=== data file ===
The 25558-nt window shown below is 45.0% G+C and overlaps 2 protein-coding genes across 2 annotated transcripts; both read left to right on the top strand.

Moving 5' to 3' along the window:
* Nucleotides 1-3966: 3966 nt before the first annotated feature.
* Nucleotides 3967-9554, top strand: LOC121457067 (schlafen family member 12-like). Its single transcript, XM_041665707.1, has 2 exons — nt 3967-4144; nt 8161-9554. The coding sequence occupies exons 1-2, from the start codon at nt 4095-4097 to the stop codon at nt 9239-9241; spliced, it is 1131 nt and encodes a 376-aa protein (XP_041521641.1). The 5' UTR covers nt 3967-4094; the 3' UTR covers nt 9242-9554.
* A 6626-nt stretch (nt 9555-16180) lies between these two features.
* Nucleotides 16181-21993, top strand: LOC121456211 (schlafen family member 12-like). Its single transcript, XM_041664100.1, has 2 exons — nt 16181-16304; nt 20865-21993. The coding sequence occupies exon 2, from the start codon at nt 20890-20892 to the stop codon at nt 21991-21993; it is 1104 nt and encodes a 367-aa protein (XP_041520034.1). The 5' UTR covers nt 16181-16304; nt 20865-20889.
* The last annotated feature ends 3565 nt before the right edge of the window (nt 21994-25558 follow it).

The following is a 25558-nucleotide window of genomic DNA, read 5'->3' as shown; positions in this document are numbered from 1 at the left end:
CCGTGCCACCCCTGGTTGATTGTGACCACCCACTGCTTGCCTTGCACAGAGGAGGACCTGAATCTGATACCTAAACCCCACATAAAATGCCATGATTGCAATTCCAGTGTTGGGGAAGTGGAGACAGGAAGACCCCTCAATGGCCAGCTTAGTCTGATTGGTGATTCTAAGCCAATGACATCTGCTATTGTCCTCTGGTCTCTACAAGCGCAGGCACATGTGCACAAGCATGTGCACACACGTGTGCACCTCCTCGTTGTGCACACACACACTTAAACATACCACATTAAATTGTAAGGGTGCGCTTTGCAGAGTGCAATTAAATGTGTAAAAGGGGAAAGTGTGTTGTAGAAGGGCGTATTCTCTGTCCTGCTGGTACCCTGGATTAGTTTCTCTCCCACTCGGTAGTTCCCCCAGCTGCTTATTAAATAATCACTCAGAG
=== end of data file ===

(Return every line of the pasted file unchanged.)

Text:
The 25558-nt window shown below is 45.0% G+C and overlaps 2 protein-coding genes across 2 annotated transcripts; both read left to right on the top strand.

Moving 5' to 3' along the window:
* Nucleotides 1-3966: 3966 nt before the first annotated feature.
* Nucleotides 3967-9554, top strand: LOC121457067 (schlafen family member 12-like). Its single transcript, XM_041665707.1, has 2 exons — nt 3967-4144; nt 8161-9554. The coding sequence occupies exons 1-2, from the start codon at nt 4095-4097 to the stop codon at nt 9239-9241; spliced, it is 1131 nt and encodes a 376-aa protein (XP_041521641.1). The 5' UTR covers nt 3967-4094; the 3' UTR covers nt 9242-9554.
* A 6626-nt stretch (nt 9555-16180) lies between these two features.
* Nucleotides 16181-21993, top strand: LOC121456211 (schlafen family member 12-like). Its single transcript, XM_041664100.1, has 2 exons — nt 16181-16304; nt 20865-21993. The coding sequence occupies exon 2, from the start codon at nt 20890-20892 to the stop codon at nt 21991-21993; it is 1104 nt and encodes a 367-aa protein (XP_041520034.1). The 5' UTR covers nt 16181-16304; nt 20865-20889.
* The last annotated feature ends 3565 nt before the right edge of the window (nt 21994-25558 follow it).

The following is a 25558-nucleotide window of genomic DNA, read 5'->3' as shown; positions in this document are numbered from 1 at the left end:
CCGTGCCACCCCTGGTTGATTGTGACCACCCACTGCTTGCCTTGCACAGAGGAGGACCTGAATCTGATACCTAAACCCCACATAAAATGCCATGATTGCAATTCCAGTGTTGGGGAAGTGGAGACAGGAAGACCCCTCAATGGCCAGCTTAGTCTGATTGGTGATTCTAAGCCAATGACATCTGCTATTGTCCTCTGGTCTCTACAAGCGCAGGCACATGTGCACAAGCATGTGCACACACGTGTGCACCTCCTCGTTGTGCACACACACACTTAAACATACCACATTAAATTGTAAGGGTGCGCTTTGCAGAGTGCAATTAAATGTGTAAAAGGGGAAAGTGTGTTGTAGAAGGGCGTATTCTCTGTCCTGCTGGTACCCTGGATTAGTTTCTCTCCCACTCGGTAGTTCCCCCAGCTGCTTATTAAATAATCACTCAGAG